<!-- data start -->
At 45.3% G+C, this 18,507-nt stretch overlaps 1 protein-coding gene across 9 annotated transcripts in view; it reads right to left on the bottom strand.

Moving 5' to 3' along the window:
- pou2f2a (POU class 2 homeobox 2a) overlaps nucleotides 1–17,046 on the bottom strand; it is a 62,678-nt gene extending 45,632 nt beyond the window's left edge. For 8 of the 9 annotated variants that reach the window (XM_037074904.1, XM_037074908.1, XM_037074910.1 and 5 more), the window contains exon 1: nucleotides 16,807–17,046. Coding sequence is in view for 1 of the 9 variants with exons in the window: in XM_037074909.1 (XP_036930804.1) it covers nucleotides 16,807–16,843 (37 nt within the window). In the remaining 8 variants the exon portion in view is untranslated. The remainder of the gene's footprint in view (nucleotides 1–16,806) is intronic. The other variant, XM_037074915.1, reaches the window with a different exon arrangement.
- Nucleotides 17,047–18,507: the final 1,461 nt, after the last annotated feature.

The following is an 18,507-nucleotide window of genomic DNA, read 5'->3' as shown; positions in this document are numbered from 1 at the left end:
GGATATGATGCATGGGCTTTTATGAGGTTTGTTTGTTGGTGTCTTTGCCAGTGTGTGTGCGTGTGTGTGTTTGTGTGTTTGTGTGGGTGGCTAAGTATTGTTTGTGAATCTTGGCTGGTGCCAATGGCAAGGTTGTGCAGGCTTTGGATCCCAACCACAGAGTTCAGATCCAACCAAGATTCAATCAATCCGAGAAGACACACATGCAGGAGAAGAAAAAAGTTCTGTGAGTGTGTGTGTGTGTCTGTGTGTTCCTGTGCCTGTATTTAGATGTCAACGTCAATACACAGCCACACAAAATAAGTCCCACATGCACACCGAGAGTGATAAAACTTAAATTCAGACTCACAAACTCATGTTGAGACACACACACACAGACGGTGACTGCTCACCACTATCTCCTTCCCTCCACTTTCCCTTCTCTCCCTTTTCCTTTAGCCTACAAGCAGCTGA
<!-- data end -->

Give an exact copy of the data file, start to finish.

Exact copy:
At 45.3% G+C, this 18,507-nt stretch overlaps 1 protein-coding gene across 9 annotated transcripts in view; it reads right to left on the bottom strand.

Moving 5' to 3' along the window:
- pou2f2a (POU class 2 homeobox 2a) overlaps nucleotides 1–17,046 on the bottom strand; it is a 62,678-nt gene extending 45,632 nt beyond the window's left edge. For 8 of the 9 annotated variants that reach the window (XM_037074904.1, XM_037074908.1, XM_037074910.1 and 5 more), the window contains exon 1: nucleotides 16,807–17,046. Coding sequence is in view for 1 of the 9 variants with exons in the window: in XM_037074909.1 (XP_036930804.1) it covers nucleotides 16,807–16,843 (37 nt within the window). In the remaining 8 variants the exon portion in view is untranslated. The remainder of the gene's footprint in view (nucleotides 1–16,806) is intronic. The other variant, XM_037074915.1, reaches the window with a different exon arrangement.
- Nucleotides 17,047–18,507: the final 1,461 nt, after the last annotated feature.

The following is an 18,507-nucleotide window of genomic DNA, read 5'->3' as shown; positions in this document are numbered from 1 at the left end:
GGATATGATGCATGGGCTTTTATGAGGTTTGTTTGTTGGTGTCTTTGCCAGTGTGTGTGCGTGTGTGTGTTTGTGTGTTTGTGTGGGTGGCTAAGTATTGTTTGTGAATCTTGGCTGGTGCCAATGGCAAGGTTGTGCAGGCTTTGGATCCCAACCACAGAGTTCAGATCCAACCAAGATTCAATCAATCCGAGAAGACACACATGCAGGAGAAGAAAAAAGTTCTGTGAGTGTGTGTGTGTGTCTGTGTGTTCCTGTGCCTGTATTTAGATGTCAACGTCAATACACAGCCACACAAAATAAGTCCCACATGCACACCGAGAGTGATAAAACTTAAATTCAGACTCACAAACTCATGTTGAGACACACACACACAGACGGTGACTGCTCACCACTATCTCCTTCCCTCCACTTTCCCTTCTCTCCCTTTTCCTTTAGCCTACAAGCAGCTGA